Rain today, snow tomorrow. Such is life in the Midwest for you. This week the forecast has it all, and we are busy getting the farm ready for the season change.
The temperatures are quickly dropping to the low 30s, upper 20s. These temperatures, in combination with the rain, could spell disaster for our young birds, which is exactly why we need to pay a little extra attention to them. When this type of weather hits, we will put straw in the corners and shelters to protect the birds from the elements. We also spread a little cracked corn around on the ground to help give the birds more energy during the cooler temperatures.
The rain also slows down our shipping processes. Mature birds do not drive as well when they are wet and we have to take every precaution we can to avoid the birds getting muddy. To do this we must take the time to straw the driving lanes as well as the catch areas.
The cold temperatures force us to change watering patterns as well. Once it freezes our water system no longer works, and we must water the birds with a tractor and water tank in pans. At night, when the water freezes, we dump out the ice and do it again. After it snows, the pheasants will eat the snow and no longer need to be watered.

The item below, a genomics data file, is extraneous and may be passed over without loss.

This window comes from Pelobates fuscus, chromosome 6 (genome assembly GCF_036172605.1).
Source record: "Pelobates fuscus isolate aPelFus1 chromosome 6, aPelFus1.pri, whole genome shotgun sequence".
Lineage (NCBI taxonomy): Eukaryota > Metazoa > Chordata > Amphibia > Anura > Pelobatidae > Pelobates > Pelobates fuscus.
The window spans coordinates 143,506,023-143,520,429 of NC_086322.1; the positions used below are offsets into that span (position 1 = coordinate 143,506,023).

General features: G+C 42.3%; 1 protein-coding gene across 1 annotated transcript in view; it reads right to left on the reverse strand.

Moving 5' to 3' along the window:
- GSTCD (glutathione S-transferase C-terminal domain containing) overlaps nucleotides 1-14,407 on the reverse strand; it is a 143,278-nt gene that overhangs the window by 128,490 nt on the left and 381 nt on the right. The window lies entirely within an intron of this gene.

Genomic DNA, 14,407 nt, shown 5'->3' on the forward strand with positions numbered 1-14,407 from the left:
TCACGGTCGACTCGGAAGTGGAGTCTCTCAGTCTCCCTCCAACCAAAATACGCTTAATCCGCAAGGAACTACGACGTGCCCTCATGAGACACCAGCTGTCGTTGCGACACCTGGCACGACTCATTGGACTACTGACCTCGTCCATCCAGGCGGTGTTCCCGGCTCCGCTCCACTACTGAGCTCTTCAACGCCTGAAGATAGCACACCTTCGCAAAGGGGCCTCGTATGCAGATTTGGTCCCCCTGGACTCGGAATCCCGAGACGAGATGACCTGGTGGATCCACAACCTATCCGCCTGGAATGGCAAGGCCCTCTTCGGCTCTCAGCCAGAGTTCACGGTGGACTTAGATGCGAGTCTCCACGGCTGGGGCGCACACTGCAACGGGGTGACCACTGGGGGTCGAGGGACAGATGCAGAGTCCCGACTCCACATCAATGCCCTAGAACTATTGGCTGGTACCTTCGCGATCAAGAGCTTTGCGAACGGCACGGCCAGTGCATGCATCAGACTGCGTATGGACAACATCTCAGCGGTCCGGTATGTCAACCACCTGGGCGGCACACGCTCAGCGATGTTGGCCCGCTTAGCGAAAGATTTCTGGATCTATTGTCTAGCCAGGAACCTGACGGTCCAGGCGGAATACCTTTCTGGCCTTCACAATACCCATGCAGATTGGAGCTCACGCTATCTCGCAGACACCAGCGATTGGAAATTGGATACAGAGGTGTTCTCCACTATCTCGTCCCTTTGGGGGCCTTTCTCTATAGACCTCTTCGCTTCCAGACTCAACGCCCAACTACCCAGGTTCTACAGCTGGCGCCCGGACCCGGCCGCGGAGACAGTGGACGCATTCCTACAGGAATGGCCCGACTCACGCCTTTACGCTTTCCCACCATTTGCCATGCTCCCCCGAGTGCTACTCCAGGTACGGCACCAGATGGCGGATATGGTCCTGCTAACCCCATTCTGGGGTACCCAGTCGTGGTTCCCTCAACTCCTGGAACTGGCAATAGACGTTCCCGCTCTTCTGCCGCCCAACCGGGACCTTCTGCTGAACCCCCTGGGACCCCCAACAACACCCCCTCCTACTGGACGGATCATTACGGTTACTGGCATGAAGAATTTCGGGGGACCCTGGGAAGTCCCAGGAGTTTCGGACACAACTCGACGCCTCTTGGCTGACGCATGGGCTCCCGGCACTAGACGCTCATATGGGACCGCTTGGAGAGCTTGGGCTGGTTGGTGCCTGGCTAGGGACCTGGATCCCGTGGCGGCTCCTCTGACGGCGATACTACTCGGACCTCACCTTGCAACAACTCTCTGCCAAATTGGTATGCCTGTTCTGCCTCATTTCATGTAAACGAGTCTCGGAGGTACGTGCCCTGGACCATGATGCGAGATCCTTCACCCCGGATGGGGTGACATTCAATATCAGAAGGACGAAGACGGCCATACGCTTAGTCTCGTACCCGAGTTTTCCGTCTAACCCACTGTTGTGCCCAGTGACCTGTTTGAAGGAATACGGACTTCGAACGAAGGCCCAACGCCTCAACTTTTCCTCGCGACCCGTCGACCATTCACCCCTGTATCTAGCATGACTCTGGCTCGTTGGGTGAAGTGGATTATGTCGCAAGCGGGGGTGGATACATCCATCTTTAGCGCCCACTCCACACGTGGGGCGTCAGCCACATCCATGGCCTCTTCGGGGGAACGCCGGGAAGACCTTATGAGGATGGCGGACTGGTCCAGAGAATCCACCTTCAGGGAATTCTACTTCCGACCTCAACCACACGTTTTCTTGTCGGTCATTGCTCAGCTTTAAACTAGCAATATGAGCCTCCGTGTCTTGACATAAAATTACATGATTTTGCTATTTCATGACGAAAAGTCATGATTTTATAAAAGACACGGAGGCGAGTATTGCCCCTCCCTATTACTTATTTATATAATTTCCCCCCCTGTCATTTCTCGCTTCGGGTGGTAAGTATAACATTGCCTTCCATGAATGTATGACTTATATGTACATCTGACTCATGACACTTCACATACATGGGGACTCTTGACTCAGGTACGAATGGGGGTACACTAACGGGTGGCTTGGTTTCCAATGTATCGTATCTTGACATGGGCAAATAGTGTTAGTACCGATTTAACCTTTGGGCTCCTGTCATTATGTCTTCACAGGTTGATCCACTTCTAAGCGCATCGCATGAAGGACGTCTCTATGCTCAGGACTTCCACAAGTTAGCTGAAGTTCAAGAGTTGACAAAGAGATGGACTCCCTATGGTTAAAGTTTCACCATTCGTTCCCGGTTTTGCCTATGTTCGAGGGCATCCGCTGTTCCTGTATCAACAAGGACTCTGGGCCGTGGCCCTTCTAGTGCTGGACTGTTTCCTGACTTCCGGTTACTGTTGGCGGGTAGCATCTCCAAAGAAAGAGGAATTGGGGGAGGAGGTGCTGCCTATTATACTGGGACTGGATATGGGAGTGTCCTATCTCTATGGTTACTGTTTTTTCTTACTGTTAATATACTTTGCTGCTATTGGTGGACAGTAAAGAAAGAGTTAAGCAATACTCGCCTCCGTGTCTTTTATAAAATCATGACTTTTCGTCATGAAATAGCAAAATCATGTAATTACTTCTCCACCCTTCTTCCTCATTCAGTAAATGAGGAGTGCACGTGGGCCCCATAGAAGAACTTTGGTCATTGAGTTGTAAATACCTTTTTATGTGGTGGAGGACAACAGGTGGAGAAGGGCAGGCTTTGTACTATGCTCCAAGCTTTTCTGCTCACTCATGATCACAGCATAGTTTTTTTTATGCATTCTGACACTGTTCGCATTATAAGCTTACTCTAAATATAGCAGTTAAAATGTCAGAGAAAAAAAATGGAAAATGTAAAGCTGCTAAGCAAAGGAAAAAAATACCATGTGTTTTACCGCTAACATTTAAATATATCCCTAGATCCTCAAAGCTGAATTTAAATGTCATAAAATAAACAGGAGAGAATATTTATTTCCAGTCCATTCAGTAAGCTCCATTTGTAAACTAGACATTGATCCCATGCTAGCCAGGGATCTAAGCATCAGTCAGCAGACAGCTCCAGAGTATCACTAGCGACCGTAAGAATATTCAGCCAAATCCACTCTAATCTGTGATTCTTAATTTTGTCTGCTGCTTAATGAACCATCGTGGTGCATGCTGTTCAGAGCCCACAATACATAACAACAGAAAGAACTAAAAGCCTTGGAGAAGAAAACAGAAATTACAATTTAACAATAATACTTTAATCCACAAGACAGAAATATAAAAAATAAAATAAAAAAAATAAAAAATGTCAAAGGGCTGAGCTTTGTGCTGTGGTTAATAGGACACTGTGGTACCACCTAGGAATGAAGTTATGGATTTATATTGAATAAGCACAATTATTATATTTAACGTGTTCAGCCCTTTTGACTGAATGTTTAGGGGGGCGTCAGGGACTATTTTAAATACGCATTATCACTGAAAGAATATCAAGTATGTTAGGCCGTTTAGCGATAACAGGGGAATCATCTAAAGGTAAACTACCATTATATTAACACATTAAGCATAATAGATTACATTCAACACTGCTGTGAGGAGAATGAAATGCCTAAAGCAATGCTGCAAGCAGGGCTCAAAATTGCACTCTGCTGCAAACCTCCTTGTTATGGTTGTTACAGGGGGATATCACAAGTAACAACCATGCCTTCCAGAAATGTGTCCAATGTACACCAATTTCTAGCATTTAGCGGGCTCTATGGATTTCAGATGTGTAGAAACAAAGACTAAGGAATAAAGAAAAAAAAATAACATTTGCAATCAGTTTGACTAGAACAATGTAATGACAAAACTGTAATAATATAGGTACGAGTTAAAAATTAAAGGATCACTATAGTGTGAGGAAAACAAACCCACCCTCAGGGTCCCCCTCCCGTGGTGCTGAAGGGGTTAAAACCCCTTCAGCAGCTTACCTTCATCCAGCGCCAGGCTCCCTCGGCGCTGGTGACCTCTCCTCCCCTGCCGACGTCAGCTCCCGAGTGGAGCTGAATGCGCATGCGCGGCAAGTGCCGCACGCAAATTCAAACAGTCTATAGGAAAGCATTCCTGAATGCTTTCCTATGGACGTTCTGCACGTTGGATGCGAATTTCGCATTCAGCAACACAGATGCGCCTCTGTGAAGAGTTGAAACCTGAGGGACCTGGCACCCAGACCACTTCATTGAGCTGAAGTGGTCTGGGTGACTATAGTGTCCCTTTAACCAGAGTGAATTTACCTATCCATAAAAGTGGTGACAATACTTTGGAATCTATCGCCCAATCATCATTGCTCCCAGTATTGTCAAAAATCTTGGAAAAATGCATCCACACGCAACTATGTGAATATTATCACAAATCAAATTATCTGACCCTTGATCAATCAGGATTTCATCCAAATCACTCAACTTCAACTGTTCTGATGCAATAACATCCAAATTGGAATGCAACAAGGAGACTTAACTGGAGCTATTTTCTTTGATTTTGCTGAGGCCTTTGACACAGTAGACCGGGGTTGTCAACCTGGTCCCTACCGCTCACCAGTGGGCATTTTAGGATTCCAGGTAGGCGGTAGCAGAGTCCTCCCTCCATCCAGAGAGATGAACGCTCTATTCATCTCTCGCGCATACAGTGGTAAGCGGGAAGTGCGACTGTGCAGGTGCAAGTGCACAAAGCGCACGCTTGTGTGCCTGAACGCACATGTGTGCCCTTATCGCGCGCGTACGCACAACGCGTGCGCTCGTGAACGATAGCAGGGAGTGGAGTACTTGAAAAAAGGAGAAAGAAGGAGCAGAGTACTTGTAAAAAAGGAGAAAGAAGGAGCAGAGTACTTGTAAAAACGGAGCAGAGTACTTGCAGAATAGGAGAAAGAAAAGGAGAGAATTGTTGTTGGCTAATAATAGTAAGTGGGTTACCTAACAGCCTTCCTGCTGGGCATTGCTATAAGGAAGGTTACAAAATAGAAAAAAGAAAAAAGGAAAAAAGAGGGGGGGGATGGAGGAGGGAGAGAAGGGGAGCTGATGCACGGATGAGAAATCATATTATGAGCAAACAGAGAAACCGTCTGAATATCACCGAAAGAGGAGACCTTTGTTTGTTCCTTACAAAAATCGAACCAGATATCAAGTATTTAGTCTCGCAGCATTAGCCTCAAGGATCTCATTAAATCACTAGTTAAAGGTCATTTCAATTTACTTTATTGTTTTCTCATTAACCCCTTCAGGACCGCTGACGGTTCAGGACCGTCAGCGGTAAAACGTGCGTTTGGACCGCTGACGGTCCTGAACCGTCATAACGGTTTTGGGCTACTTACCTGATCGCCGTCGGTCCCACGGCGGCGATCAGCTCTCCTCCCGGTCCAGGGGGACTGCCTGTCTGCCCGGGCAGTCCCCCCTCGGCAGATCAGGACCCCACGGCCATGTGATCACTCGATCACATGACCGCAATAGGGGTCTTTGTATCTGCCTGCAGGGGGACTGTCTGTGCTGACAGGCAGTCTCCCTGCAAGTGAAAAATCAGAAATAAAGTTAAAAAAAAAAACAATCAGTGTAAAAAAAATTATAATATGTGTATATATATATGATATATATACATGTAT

We are just as busy prepping the actual farm itself as we are taking care of the birds. First things first, we have to get back into the habit of plugging in all of the equipment to ensure they start the following day, and/or storing them indoors for the night. We also need to get out and put blocks under all of our prop posts for the pens before the ground freezes and they freeze into the ground for the winter.
In years past, heavy snowfalls have been quite disastrous to our farm. Some of the earlier blog posts talked about them, if you’d like, go back and check them out. Now we keep a very close eye on the weather, and if forecasters are predicting heavy snow or freezing rain, we take down all of the prop posts as a precaution. If left up, this can cause our netting to rip.
As far as sales go, the cold weather does not cause a negative impact until we start getting into the single digits. These cooler temperatures are typically ideal for hunters, so we are still quite busy shipping mature birds!
Since I don’t have my degree in meteorology, I rely heavily on my managers to keep an eye on the weather, and a pulse on the farm! We are continuously working to prevent Mother Nature from taking us by “storm”.